Cardiac valves open and close 100,000 times a day, controlling unidirectional flow of the blood. The homeostasis of valve is largely maintained by the main cell population in the valve, termed valvular interstitial cells (VICs). VICs are fibroblasts with the capacity to produce the extracellular matrix components of the valve and the matrix remodeling enzymes. VICs have also been shown to participate in valvular diseases by differentiating into myofibroblasts or osteoblast-like cells. Traditionally, these cells have been cultured on polystyrene plates for studying their functions. However, we found that the very stiff plastic plates activate VICs into myofibroblasts. With the development of poly(ethylene glycol) based hydrogels, I was able to shown that hydrogels with physiologically relevant stiffness can serve as a better culture platform to not only preserve the native phenotype of the freshly isolated VICs, but also redirect activated VICs into a dormant fibroblast state (Fig 1). This finding help us understand how the physical cues from the matrix regulate the pathogenic phenotype of VICs and provide information that can be exploited for tissue engineering in future.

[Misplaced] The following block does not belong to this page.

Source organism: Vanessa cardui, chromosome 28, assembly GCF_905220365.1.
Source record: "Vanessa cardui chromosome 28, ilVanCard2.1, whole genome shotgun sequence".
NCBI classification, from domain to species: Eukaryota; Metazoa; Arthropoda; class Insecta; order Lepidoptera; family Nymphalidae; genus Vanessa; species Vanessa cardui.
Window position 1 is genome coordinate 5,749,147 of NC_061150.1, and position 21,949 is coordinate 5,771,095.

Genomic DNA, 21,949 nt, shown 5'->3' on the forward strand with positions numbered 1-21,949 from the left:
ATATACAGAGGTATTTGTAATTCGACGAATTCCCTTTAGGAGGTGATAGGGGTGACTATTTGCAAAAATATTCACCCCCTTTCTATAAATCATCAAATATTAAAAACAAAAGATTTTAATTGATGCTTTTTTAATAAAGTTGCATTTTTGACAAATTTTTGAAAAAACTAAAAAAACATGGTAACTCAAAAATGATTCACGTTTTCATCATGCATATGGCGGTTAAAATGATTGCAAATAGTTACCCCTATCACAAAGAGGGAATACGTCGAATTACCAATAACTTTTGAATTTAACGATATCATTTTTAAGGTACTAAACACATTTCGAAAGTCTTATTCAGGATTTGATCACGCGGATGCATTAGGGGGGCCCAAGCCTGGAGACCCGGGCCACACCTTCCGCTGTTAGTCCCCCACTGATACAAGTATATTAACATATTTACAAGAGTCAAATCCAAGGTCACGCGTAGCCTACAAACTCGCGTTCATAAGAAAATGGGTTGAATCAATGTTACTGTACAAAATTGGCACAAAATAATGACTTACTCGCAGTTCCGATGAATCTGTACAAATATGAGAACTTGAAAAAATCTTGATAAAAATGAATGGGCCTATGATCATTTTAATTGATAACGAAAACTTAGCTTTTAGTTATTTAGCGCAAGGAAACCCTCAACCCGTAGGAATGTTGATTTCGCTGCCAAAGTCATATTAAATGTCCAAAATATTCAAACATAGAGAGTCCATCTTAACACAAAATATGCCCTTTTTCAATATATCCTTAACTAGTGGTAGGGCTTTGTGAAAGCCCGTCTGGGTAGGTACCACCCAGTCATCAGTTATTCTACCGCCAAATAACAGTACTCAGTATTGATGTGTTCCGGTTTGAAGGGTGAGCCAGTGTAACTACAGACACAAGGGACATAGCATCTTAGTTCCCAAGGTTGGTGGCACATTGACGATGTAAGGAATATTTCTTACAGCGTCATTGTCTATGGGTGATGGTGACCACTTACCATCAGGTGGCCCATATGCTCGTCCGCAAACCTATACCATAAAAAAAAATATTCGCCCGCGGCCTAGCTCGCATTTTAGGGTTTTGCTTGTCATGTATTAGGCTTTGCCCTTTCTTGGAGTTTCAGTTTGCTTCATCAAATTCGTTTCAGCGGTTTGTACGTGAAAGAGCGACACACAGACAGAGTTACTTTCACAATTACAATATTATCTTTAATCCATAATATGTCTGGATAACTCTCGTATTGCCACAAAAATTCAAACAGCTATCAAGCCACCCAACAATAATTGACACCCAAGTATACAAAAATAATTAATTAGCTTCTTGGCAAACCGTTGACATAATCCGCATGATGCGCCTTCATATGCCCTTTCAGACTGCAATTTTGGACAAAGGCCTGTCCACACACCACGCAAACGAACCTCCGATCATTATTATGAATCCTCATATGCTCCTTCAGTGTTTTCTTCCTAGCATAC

Freshly isolated VICs (P0 VICs) are activated on stiff gels and de-activated with reduction in substrate modulus.Freshly isolated VICs that have not been sub-cultured on plastic plates were seeded on stiff gels. Cell activation was examined on day 5 by α-SMA immunocytochemistry. Green: α-SMA. Blue: nuclei. A similar percentage of myofibroblasts was observed for P0 VICs on stiff gels compared with P3 VICs which have been expanded on plastic plate. After gel softening with light (stiff-to-soft gel), activated P0 VICs were de-activated with significant reduction in the number of myofibroblasts. Scale bar: 100μm.
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